Without firm-wide utilisation of the new software you implement, it’ll be impossible to experience the full scope of benefits and return that you’ll have expected at initial purchase. Ensuring your accounts team, as well as all other departments, are involved at the earliest stages of the software purchase is crucial to improve buy-in. Without involvement during the purchasing process, the team won’t be able to voice their requirements or worries, therefore will feel like the change is being done to them, rather than with them, which can cause tension. To maximise adoption, and therefore return, involve the team as much as possible to ease concerns and effectively communicate benefits.

Reduction in software functionality

If the accounting software is considered an afterthought to purchasing the case management solution, you may overlook key functionality that is crucial and required to successfully manage your legal accounts. Involving your accounts team early in the process will ensure your existing processes and software needs are documented so they form the final purchasing decision. This will improve buy-in and adoption by the team but will also reduce compliance issues or operational challenges once implemented.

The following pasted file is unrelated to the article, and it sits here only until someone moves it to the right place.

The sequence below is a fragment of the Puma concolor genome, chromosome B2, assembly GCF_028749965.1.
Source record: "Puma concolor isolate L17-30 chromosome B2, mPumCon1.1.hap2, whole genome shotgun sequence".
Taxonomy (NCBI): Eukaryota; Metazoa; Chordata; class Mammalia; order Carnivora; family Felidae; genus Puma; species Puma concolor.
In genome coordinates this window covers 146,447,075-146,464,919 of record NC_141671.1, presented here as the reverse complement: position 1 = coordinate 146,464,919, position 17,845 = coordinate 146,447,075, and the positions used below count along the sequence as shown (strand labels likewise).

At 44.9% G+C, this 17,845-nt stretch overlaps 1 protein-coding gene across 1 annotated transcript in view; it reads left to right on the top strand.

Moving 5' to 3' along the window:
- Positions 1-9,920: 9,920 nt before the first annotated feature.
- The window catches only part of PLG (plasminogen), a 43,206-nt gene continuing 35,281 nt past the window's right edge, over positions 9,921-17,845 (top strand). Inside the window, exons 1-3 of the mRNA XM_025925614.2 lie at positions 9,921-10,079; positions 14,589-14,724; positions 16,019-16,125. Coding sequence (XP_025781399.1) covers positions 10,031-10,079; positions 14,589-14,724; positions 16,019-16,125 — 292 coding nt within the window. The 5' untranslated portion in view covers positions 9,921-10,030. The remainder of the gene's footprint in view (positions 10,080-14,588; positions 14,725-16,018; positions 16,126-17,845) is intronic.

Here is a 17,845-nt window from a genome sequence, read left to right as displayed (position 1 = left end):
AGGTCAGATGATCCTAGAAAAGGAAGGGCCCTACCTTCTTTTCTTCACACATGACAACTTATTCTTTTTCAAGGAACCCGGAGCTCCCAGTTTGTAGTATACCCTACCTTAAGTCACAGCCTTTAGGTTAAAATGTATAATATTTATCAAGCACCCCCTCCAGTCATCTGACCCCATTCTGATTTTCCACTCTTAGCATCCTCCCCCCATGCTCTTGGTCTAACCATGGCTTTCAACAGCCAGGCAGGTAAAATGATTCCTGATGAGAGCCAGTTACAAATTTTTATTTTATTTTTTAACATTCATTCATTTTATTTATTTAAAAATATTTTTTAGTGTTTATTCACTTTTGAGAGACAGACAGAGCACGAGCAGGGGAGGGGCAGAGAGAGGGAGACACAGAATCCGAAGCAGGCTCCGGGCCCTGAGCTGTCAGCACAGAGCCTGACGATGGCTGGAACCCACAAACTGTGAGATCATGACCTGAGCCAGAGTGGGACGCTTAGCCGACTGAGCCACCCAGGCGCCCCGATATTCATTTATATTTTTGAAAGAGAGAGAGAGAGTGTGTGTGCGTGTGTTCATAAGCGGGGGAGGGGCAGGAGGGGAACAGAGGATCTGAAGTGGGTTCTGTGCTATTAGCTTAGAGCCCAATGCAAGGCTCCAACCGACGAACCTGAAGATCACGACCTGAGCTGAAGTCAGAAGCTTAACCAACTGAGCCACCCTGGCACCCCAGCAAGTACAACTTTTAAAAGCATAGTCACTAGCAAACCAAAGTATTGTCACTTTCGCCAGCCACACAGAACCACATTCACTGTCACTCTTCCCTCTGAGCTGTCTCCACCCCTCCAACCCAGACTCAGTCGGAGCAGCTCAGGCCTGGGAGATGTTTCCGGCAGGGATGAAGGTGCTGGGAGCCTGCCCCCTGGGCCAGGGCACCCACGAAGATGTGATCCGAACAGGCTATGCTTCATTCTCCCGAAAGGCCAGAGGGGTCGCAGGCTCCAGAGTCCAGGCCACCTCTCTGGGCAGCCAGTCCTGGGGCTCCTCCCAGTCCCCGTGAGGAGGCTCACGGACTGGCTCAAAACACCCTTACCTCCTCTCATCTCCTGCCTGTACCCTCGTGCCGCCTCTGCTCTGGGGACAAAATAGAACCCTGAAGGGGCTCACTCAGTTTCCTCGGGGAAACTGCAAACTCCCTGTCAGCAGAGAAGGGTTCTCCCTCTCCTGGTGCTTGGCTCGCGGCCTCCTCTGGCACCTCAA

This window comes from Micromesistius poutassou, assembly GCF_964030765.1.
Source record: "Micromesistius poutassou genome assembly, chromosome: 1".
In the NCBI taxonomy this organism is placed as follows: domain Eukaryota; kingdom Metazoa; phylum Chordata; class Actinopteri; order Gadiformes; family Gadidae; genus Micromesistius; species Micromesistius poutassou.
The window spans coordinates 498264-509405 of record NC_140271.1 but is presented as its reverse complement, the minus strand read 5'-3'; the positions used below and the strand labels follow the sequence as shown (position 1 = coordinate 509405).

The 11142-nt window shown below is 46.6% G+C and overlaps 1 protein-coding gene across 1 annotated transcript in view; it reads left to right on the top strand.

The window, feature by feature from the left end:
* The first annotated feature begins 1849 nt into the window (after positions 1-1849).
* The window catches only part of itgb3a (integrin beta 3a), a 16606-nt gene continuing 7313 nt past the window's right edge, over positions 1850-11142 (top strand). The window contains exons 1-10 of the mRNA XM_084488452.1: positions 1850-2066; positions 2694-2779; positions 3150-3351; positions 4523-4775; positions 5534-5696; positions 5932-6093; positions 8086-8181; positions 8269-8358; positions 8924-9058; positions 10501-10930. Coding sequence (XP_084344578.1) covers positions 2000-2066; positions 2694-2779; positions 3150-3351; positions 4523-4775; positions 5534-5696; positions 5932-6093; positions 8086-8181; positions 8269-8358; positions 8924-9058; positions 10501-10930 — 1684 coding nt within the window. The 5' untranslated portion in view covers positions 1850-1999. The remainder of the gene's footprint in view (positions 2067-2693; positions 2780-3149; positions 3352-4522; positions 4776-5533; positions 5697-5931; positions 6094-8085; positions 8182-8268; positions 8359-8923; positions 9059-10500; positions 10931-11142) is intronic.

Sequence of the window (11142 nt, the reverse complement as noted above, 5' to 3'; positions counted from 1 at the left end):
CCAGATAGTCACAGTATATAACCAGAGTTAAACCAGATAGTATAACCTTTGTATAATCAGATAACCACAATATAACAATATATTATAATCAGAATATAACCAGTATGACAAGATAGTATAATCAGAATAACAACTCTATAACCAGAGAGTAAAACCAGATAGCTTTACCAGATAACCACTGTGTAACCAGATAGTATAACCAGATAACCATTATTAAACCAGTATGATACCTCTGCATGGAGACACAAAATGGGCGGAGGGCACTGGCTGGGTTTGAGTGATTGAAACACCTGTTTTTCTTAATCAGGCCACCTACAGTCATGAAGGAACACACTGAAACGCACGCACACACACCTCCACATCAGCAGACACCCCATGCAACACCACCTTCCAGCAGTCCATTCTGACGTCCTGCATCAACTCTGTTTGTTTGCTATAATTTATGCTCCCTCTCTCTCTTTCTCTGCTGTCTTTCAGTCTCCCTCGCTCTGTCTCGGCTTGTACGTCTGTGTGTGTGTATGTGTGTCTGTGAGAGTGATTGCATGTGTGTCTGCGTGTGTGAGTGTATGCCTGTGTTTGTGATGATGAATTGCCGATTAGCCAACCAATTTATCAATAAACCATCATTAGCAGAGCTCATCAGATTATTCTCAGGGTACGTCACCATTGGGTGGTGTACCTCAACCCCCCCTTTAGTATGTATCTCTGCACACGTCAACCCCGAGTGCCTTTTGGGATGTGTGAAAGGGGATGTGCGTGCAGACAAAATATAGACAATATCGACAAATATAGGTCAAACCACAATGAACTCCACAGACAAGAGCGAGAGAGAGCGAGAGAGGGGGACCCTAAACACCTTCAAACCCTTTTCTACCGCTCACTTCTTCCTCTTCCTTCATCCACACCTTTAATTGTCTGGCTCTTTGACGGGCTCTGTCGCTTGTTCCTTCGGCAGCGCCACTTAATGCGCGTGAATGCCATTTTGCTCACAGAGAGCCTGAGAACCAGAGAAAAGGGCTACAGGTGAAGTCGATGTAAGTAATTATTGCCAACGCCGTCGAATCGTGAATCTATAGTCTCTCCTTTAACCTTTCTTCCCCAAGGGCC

Risks of compliance breaches

It’s crucial that your software enables your firm to be SRA compliant and it’s the responsibility of your COFA to ensure this throughout your firm to avoid costly penalties and actions. Your accounts team and COFA have the extensive knowledge to know what is needed to reduce risk and follow best practices. Ensure your accounts team are involved so these factors aren’t overlooked in the buying process.

Documenting your current accounting processes

A successful PCMS implementation starts long before discussions with potential suppliers or wish lists of features. Firstly, firms should look to map out their current processes and daily tasks, within each department, to understand current strengths and weaknesses. It’s important that those on the ground are involved in documenting processes to ensure you have an honest representation of what happens day-to-day, rather than what is expected or assumed.